A semester with first-year medical students as they dissect a human body.
Friday, October 18
After two cycling-related deaths, the social fitness network becomes a target.
Thursday, October 17
Gay Talese, who wrote for Esquire in the 1960s and currently contributes to The New Yorker, is the author of several books. His latest is A Writer's Life.
"I want to know how people did what they did. And I want to know how that compares with how I did what I did. That's my whole life. It's not really a life. It's a life of inquiry. It's a life of getting off your ass, knocking on a door, walking a few steps or a great distance to pursue a story. That's all it is: a life of boundless curiosity in which you indulge yourself and never miss an opportunity to talk to someone at length."
The Giant Pacific Octopus is, in the words of a Seattle conservationist, a “glamour animal.” It is also tasty. Therein lies the conflict.
An analysis of Let Us Now Praise Famous Men and Cotton Tenants, the original manuscript.
Wednesday, October 16
Investigating San Francisco’s OneTaste, which promises personal and professional success through the practice of orgasmic meditation.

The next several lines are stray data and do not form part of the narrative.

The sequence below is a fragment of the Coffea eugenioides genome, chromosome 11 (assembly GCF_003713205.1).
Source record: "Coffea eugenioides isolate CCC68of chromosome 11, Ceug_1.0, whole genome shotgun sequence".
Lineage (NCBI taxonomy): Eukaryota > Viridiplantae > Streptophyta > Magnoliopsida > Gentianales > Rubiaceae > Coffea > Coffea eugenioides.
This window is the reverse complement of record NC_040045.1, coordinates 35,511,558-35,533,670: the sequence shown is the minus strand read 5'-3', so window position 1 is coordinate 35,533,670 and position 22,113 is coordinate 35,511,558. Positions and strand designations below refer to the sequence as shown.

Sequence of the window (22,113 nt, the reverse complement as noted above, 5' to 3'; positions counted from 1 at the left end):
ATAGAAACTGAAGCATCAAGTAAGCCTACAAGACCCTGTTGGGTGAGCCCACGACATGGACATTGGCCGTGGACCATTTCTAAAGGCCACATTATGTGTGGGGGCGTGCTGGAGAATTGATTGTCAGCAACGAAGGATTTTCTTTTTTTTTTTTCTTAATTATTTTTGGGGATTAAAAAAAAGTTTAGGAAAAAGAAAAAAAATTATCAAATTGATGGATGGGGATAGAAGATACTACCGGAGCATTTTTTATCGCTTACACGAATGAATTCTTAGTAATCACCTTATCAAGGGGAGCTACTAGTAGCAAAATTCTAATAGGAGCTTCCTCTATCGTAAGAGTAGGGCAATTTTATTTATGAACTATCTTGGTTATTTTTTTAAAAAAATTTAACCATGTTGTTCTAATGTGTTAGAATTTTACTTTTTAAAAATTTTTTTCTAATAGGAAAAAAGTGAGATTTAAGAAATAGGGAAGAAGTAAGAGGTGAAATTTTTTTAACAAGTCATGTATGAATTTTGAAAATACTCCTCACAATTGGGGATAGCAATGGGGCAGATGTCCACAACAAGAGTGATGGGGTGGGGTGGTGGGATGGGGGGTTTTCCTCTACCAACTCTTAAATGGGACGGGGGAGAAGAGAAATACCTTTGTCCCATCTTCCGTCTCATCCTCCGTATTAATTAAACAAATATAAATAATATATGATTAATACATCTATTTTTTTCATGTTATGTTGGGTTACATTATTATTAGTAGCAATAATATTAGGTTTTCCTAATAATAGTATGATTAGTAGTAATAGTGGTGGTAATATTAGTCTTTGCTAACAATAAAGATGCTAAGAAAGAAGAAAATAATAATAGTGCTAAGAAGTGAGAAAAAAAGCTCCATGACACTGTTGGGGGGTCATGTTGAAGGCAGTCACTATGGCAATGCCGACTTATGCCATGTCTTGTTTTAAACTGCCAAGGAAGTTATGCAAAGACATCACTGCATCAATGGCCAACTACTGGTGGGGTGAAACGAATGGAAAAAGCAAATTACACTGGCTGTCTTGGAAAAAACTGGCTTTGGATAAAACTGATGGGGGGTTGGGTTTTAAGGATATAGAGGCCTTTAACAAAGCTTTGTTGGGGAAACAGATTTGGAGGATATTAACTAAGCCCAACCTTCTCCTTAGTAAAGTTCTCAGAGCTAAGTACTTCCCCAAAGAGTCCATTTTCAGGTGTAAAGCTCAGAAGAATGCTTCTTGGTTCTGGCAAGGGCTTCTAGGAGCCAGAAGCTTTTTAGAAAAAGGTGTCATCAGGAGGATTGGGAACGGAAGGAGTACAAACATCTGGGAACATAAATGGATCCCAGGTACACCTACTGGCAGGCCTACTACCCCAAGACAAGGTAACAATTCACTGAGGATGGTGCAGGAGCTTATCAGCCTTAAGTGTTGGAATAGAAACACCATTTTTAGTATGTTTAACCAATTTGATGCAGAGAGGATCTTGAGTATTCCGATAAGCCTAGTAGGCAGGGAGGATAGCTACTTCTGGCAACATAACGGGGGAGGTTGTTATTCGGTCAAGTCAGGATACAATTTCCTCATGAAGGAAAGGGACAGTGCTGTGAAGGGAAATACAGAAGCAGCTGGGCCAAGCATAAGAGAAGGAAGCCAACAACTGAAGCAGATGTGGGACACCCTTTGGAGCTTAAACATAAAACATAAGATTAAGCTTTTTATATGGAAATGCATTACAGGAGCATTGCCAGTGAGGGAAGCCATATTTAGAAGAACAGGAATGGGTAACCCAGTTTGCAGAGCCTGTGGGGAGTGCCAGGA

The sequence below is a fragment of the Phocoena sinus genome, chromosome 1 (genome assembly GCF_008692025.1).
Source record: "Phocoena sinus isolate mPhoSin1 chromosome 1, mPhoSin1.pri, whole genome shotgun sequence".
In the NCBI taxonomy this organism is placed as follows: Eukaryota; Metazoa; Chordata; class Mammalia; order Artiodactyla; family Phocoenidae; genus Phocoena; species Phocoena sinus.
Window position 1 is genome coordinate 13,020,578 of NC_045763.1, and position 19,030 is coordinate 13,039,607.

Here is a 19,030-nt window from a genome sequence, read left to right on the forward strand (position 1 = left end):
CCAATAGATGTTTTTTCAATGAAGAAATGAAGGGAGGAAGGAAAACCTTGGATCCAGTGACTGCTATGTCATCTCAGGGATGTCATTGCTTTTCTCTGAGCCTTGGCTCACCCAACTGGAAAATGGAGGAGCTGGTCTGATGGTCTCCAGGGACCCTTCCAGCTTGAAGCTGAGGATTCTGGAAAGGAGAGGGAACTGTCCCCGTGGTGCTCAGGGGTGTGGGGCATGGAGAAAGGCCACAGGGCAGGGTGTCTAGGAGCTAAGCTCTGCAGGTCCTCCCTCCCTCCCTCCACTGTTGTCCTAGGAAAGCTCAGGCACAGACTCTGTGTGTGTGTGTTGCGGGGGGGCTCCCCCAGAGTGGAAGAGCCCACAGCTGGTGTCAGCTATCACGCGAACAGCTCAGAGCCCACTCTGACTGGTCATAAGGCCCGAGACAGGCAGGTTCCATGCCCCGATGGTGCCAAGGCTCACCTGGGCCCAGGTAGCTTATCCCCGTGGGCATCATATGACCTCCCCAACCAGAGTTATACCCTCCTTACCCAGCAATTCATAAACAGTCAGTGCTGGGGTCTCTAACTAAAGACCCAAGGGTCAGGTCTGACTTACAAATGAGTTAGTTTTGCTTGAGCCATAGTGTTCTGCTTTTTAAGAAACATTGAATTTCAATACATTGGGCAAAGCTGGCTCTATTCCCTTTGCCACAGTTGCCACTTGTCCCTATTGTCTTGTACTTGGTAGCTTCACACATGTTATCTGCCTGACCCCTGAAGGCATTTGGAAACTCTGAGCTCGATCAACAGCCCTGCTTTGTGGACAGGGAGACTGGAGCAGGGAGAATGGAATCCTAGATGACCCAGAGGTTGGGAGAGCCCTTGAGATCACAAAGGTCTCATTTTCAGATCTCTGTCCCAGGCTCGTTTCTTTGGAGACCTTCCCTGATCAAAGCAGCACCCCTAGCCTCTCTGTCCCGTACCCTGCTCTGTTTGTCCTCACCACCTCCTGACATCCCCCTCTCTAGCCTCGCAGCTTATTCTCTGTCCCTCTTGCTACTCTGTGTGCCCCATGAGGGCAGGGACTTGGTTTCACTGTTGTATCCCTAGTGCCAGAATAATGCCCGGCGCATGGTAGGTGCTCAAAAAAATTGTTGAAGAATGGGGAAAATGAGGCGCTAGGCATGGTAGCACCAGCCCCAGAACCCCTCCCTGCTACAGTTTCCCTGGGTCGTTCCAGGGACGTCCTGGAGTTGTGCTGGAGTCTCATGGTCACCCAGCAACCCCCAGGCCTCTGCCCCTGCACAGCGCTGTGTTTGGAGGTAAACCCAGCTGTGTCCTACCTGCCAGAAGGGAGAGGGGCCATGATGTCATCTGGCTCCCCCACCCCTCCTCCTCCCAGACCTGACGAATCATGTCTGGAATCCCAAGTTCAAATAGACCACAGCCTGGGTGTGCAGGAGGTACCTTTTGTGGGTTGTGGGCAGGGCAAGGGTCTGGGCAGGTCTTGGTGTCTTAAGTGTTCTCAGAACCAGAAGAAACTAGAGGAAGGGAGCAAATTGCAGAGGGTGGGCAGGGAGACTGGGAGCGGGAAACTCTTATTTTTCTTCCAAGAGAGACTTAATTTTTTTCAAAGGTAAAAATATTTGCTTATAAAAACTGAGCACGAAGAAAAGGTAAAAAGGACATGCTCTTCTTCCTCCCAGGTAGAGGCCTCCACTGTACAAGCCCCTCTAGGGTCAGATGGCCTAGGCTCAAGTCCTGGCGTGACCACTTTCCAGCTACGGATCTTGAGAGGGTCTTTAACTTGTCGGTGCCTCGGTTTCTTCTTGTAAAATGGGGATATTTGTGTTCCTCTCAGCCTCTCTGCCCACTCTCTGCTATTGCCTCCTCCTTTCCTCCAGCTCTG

An animal's corpse disrupts a humdrum workday in this early story by Eleanor Catton, the winner of this year's Man Booker Prize.
On the science of being fooled.
The first principle is that you must not fool yourself--and you are the easiest person to fool.
Investigating the spike in Afghan-on-American military murders.
A Hells Angel informant’s path from destruction to redemption and back, and a family’s trouble with witness protection.
Tuesday, October 15
A basketball player, broke and without a Plan B, travels across the country for one last shot at glory.
“Why do people laugh when tickled? Why can’t you tickle yourself? Why are certain parts of the body more ticklish than others? Why do some people enjoy tickling and others not? And what is tickling, after all?”